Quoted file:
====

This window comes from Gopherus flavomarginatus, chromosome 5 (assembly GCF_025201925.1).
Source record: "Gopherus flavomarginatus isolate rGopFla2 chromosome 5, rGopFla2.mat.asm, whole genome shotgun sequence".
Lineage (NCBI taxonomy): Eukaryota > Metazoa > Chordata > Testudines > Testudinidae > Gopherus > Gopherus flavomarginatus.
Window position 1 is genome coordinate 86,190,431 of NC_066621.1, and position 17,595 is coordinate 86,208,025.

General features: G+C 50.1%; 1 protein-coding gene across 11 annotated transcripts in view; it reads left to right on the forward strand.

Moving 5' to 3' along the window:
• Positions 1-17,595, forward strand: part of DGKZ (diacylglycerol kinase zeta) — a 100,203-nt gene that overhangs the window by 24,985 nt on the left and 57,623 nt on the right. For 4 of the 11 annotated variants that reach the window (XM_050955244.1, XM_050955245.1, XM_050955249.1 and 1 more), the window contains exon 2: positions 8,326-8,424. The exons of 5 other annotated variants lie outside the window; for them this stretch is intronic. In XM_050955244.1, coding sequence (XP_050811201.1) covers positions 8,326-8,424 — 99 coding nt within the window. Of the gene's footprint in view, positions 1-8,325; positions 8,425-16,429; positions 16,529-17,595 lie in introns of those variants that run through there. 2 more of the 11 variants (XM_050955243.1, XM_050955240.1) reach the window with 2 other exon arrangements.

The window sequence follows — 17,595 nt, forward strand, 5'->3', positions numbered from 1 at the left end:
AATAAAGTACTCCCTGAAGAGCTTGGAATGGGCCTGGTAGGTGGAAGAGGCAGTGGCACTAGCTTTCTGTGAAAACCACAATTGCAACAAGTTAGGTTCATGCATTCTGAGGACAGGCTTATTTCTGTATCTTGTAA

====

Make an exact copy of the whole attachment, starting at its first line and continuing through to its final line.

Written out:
This window comes from Gopherus flavomarginatus, chromosome 5 (assembly GCF_025201925.1).
Source record: "Gopherus flavomarginatus isolate rGopFla2 chromosome 5, rGopFla2.mat.asm, whole genome shotgun sequence".
Lineage (NCBI taxonomy): Eukaryota > Metazoa > Chordata > Testudines > Testudinidae > Gopherus > Gopherus flavomarginatus.
Window position 1 is genome coordinate 86,190,431 of NC_066621.1, and position 17,595 is coordinate 86,208,025.

General features: G+C 50.1%; 1 protein-coding gene across 11 annotated transcripts in view; it reads left to right on the forward strand.

Moving 5' to 3' along the window:
• Positions 1-17,595, forward strand: part of DGKZ (diacylglycerol kinase zeta) — a 100,203-nt gene that overhangs the window by 24,985 nt on the left and 57,623 nt on the right. For 4 of the 11 annotated variants that reach the window (XM_050955244.1, XM_050955245.1, XM_050955249.1 and 1 more), the window contains exon 2: positions 8,326-8,424. The exons of 5 other annotated variants lie outside the window; for them this stretch is intronic. In XM_050955244.1, coding sequence (XP_050811201.1) covers positions 8,326-8,424 — 99 coding nt within the window. Of the gene's footprint in view, positions 1-8,325; positions 8,425-16,429; positions 16,529-17,595 lie in introns of those variants that run through there. 2 more of the 11 variants (XM_050955243.1, XM_050955240.1) reach the window with 2 other exon arrangements.

The window sequence follows — 17,595 nt, forward strand, 5'->3', positions numbered from 1 at the left end:
AATAAAGTACTCCCTGAAGAGCTTGGAATGGGCCTGGTAGGTGGAAGAGGCAGTGGCACTAGCTTTCTGTGAAAACCACAATTGCAACAAGTTAGGTTCATGCATTCTGAGGACAGGCTTATTTCTGTATCTTGTAA